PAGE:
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Urban Fishing
Photo: Angel Fragallo
One usually doesn’t associate fishing for striped bass and bluefish with the urban experience. However, if you believe this, you better adjust your perception.

The Fish and Wildlife Service’s National Fishing License Report for 2004 estimates that more than 34 million adults in the USA went fishing that year. A survey commissioned by the Recreational Boating and Fishing Foundation (RBFF) found that 72% of them live in urban areas.

According to an article in the September 8, 2006, USA Today, fishing is taking place in cities across the United States. The article says the RBFF Web site, www.takemefishing.org, “identifies the best urban fishing sites in each state and refers fishermen to a recent Field and Stream article listing the best American cities to fish. Miami came out on top, followed by San Diego, Minneapolis, Seattle, and New Orleans.”

The article highlights fishing stories from the Potomac River in Washington, D.C., New York City, and Sacramento. Fishing folk in the D.C. area and New York emphasize that cleaning up the Potomac, Hudson, and East rivers has contributed to the increase in the number of urbanites fishing those areas.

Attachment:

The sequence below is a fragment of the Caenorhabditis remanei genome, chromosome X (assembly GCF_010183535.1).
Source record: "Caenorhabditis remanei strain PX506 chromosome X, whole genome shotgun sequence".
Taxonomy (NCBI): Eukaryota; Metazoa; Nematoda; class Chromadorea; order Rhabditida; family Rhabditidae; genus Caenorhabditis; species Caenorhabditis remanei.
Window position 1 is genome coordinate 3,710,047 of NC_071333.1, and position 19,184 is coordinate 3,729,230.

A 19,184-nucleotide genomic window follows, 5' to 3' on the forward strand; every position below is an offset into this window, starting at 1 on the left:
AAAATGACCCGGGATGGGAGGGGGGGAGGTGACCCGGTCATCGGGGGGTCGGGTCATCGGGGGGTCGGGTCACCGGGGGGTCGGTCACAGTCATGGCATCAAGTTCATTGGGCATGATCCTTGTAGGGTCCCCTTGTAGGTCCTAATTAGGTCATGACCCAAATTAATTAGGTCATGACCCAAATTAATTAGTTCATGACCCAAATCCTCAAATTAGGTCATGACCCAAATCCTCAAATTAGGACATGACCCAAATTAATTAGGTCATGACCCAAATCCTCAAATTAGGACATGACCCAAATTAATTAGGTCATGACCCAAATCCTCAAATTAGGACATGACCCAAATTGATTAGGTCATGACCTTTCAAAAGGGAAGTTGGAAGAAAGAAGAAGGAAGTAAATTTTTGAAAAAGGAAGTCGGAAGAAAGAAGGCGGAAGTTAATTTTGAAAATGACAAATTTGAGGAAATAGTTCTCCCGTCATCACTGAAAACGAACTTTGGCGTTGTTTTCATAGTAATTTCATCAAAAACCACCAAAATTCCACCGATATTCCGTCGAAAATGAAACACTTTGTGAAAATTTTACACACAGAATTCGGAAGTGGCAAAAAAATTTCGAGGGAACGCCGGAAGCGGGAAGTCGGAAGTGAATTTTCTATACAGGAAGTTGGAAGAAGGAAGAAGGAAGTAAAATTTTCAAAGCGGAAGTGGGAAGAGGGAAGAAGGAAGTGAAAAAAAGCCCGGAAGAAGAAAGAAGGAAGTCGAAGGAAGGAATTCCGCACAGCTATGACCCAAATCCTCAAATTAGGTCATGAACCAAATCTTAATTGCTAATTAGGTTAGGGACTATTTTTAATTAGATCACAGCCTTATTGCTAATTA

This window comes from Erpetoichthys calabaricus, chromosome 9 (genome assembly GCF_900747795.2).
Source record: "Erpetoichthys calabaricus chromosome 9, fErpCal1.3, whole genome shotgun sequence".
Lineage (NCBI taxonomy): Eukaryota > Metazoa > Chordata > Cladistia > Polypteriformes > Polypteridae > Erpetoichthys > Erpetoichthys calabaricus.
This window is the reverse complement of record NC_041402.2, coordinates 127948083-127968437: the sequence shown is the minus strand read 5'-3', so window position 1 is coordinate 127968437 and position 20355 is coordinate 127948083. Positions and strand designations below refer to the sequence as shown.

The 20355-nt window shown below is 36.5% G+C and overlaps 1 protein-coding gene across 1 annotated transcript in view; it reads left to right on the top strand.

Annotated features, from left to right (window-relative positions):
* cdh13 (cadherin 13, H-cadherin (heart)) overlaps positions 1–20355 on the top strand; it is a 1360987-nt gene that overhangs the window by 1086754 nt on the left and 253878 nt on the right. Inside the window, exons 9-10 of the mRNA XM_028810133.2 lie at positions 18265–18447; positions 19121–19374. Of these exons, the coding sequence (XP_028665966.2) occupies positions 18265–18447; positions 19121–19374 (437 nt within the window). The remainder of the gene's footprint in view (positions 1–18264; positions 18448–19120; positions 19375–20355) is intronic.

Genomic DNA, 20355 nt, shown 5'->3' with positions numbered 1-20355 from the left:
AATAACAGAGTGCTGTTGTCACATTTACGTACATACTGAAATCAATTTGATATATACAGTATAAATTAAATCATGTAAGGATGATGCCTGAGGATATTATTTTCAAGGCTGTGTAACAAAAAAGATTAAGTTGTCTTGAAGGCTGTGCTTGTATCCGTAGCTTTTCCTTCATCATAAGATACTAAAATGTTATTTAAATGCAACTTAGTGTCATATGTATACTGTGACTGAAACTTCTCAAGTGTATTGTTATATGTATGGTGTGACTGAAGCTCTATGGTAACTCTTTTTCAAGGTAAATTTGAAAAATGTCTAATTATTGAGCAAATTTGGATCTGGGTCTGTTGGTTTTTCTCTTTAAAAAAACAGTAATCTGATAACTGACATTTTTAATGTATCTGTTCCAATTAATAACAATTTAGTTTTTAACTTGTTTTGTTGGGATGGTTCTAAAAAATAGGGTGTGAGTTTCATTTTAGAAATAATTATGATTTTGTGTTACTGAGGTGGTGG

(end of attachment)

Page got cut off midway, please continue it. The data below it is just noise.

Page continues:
Sponsor of Fishing Trips

More than a decade ago while working at a private secondary school within a mile of the border of Washington, D.C., I was asked to be the female sponsor of fishing trips. My skepticism about the soundness of this idea melted when the sign-up sheet filled rapidly. I treasure those outings for the whole new way that I learned about the nation’s capitol, an area in which I had grown up.

Recently I heard about a youth group that went fishing in the D.C. area, with the enthusiasm and number of participants mirroring my experience. As I reflect on the seemingly surprising passion that urban residents have for this sport, I think that fishing taps into the desire to slow down.

Nonstop bustle surrounds city dwellers. Upon dropping a line into a river or other body of water, a person commits to standing still while focusing on the fishing line. Life slows down immediately. The tranquility of the moment is increased with the fresh air, bird songs, and gentle breezes. Even if jets thunder above one, such as along the Potomac River near the Reagan Washington National Airport, one is removed from the rush of daily routine.

Fishing—just another way to experience city life.

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